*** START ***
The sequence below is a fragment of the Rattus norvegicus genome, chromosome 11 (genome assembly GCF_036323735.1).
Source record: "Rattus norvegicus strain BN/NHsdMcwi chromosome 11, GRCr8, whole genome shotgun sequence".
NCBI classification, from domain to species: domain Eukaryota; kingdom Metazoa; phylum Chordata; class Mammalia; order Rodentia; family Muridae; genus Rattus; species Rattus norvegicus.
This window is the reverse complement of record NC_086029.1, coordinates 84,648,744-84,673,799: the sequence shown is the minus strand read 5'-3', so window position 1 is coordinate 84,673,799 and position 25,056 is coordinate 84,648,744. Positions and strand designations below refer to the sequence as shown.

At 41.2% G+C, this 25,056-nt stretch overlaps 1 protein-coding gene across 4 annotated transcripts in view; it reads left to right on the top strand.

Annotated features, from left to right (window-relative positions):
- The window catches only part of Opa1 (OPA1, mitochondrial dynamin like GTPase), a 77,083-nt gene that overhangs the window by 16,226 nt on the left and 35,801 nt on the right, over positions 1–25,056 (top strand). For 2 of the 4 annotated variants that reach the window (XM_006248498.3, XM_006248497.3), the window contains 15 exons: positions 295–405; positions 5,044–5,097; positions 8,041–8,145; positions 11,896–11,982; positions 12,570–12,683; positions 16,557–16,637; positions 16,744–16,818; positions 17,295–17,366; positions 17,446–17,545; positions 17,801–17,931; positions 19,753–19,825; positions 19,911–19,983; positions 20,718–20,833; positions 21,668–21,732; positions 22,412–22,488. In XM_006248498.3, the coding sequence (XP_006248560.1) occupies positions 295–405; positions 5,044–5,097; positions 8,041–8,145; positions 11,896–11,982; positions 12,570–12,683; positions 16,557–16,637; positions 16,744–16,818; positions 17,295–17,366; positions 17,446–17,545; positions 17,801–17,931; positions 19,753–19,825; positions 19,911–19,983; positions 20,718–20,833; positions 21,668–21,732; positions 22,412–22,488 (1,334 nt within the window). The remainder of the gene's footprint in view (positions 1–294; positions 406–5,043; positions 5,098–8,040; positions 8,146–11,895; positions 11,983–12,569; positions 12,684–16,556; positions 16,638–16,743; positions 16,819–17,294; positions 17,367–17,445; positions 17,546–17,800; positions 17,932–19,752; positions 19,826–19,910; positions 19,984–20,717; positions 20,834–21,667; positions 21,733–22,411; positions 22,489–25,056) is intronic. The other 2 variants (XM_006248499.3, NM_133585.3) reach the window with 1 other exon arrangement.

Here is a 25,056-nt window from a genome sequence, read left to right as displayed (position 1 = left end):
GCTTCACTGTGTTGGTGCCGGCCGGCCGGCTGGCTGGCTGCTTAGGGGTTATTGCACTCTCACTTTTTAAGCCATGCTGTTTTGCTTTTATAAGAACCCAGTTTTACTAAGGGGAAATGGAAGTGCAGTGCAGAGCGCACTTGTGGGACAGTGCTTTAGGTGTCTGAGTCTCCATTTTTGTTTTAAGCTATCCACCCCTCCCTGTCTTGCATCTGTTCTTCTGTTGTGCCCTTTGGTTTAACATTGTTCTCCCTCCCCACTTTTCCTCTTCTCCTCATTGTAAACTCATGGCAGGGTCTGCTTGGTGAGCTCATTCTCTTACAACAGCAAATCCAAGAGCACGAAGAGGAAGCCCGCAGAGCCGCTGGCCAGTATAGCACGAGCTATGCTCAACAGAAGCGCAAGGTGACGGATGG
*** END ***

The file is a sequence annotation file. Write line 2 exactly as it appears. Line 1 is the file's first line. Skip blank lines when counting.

Source record: "Rattus norvegicus strain BN/NHsdMcwi chromosome 11, GRCr8, whole genome shotgun sequence".